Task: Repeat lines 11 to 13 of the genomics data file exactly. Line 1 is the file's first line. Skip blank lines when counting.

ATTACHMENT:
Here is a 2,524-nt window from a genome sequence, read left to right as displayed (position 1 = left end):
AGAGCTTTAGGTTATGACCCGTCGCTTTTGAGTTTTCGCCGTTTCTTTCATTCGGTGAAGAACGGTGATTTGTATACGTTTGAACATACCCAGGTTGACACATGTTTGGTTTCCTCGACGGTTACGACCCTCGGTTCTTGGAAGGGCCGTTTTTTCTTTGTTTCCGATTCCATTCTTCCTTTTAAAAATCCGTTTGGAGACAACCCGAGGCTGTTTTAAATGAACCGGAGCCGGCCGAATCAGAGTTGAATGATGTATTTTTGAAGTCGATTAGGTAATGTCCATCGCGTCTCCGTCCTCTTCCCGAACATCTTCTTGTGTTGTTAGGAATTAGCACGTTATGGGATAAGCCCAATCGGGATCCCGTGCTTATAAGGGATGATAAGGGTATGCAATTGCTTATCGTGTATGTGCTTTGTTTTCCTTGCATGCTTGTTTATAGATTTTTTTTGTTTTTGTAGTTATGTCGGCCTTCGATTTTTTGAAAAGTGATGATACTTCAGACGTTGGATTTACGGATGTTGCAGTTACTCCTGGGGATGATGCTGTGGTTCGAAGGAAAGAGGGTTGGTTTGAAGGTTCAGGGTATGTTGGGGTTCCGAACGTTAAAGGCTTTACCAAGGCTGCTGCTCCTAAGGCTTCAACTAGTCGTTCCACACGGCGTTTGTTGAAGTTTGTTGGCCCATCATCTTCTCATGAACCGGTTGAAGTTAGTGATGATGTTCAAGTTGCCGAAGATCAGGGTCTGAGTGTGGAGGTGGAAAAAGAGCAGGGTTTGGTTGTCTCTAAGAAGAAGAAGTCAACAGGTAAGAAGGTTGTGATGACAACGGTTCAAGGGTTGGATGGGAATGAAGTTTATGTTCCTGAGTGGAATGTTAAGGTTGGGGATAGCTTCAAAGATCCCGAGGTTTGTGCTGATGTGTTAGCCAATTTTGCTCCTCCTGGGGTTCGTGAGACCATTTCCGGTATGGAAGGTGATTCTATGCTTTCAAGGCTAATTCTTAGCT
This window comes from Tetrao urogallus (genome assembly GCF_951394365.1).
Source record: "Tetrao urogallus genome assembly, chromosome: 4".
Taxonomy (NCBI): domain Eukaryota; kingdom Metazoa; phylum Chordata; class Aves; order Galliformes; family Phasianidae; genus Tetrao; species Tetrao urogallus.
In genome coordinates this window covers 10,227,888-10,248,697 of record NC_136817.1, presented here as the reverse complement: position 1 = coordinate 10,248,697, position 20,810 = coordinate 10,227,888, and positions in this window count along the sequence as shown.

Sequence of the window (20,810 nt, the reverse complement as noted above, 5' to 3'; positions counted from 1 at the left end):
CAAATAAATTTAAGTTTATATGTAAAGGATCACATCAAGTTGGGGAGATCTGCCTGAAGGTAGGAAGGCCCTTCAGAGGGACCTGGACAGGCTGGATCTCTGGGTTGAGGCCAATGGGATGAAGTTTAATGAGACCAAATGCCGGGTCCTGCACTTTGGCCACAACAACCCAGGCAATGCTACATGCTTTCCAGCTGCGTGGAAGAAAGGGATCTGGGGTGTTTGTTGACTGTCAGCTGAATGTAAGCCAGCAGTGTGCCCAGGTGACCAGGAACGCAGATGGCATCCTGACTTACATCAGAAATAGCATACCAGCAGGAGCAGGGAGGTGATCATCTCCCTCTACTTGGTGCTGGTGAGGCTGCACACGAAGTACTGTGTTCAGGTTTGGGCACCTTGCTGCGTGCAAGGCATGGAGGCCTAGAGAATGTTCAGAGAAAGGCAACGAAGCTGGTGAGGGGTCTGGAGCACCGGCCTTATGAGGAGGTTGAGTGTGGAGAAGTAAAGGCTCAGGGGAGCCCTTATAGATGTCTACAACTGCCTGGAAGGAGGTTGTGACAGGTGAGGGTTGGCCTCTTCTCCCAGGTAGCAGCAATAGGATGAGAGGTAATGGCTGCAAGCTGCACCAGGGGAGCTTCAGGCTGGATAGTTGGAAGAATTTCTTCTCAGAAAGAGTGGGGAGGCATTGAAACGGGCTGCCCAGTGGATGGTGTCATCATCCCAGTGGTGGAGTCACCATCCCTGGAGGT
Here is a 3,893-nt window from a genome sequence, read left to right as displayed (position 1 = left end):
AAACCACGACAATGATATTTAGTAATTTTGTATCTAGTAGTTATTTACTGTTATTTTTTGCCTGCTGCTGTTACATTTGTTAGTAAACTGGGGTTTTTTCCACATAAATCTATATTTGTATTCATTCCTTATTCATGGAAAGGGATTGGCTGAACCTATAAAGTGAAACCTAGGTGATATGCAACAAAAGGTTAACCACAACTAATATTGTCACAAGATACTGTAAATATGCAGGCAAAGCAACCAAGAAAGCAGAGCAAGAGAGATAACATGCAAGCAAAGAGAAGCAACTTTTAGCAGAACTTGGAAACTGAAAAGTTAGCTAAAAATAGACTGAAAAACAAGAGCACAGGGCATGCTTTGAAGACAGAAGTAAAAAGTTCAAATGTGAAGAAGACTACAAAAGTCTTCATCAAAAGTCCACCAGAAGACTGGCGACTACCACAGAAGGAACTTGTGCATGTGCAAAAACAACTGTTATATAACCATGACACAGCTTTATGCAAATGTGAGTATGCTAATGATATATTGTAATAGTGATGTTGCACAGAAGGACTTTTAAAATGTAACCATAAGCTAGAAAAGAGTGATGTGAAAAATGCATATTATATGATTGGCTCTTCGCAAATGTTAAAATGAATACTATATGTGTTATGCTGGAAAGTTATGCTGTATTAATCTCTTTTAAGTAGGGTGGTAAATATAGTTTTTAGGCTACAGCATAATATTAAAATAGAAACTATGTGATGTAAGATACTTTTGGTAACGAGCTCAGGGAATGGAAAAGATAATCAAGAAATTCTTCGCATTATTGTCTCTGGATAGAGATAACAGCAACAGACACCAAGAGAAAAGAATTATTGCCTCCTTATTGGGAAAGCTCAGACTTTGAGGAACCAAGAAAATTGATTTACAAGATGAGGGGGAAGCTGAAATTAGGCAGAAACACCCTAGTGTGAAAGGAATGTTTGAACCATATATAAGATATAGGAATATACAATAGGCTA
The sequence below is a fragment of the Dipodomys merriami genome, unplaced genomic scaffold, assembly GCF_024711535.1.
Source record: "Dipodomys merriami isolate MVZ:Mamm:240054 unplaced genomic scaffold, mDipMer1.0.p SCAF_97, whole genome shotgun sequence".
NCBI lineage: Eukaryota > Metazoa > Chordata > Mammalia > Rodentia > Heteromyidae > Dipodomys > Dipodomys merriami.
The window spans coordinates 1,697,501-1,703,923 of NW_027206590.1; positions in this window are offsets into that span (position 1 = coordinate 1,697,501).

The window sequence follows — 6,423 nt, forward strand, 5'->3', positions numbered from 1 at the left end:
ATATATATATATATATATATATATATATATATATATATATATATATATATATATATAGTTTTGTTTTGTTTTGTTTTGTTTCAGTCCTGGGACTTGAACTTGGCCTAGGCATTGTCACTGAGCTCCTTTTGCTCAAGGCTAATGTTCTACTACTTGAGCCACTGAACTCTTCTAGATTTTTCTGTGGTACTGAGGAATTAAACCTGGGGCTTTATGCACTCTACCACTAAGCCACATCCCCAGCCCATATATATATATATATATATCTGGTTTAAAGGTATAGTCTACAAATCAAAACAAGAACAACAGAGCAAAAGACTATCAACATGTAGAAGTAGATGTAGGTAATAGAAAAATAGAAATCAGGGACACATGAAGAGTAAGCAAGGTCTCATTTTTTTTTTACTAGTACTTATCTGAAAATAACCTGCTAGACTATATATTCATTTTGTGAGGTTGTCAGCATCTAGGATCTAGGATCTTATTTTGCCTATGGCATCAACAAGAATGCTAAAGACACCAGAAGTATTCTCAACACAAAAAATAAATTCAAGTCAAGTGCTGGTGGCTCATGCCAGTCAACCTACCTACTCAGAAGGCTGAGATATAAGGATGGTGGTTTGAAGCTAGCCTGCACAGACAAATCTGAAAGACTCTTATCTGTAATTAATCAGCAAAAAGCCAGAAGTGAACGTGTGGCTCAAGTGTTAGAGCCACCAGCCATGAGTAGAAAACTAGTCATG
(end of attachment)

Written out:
The sequence below is a fragment of the Dipodomys merriami genome, unplaced genomic scaffold, assembly GCF_024711535.1.
Source record: "Dipodomys merriami isolate MVZ:Mamm:240054 unplaced genomic scaffold, mDipMer1.0.p SCAF_97, whole genome shotgun sequence".
NCBI lineage: Eukaryota > Metazoa > Chordata > Mammalia > Rodentia > Heteromyidae > Dipodomys > Dipodomys merriami.